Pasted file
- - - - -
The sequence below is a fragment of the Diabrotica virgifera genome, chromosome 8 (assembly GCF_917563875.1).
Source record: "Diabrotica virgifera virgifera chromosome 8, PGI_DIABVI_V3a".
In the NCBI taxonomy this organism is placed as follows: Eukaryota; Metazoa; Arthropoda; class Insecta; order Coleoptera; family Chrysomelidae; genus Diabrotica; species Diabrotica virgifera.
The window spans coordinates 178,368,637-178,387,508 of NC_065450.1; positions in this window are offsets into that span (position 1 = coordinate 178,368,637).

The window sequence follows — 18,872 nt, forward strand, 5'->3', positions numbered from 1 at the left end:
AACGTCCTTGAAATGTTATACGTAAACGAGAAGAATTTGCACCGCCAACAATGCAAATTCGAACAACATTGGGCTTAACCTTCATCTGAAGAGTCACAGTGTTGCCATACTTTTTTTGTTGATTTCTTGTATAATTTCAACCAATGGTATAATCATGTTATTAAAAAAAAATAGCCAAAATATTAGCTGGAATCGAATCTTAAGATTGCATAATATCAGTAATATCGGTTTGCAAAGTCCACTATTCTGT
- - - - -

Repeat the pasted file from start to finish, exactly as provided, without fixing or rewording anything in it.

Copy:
The sequence below is a fragment of the Diabrotica virgifera genome, chromosome 8 (assembly GCF_917563875.1).
Source record: "Diabrotica virgifera virgifera chromosome 8, PGI_DIABVI_V3a".
In the NCBI taxonomy this organism is placed as follows: Eukaryota; Metazoa; Arthropoda; class Insecta; order Coleoptera; family Chrysomelidae; genus Diabrotica; species Diabrotica virgifera.
The window spans coordinates 178,368,637-178,387,508 of NC_065450.1; positions in this window are offsets into that span (position 1 = coordinate 178,368,637).

The window sequence follows — 18,872 nt, forward strand, 5'->3', positions numbered from 1 at the left end:
AACGTCCTTGAAATGTTATACGTAAACGAGAAGAATTTGCACCGCCAACAATGCAAATTCGAACAACATTGGGCTTAACCTTCATCTGAAGAGTCACAGTGTTGCCATACTTTTTTTGTTGATTTCTTGTATAATTTCAACCAATGGTATAATCATGTTATTAAAAAAAAATAGCCAAAATATTAGCTGGAATCGAATCTTAAGATTGCATAATATCAGTAATATCGGTTTGCAAAGTCCACTATTCTGT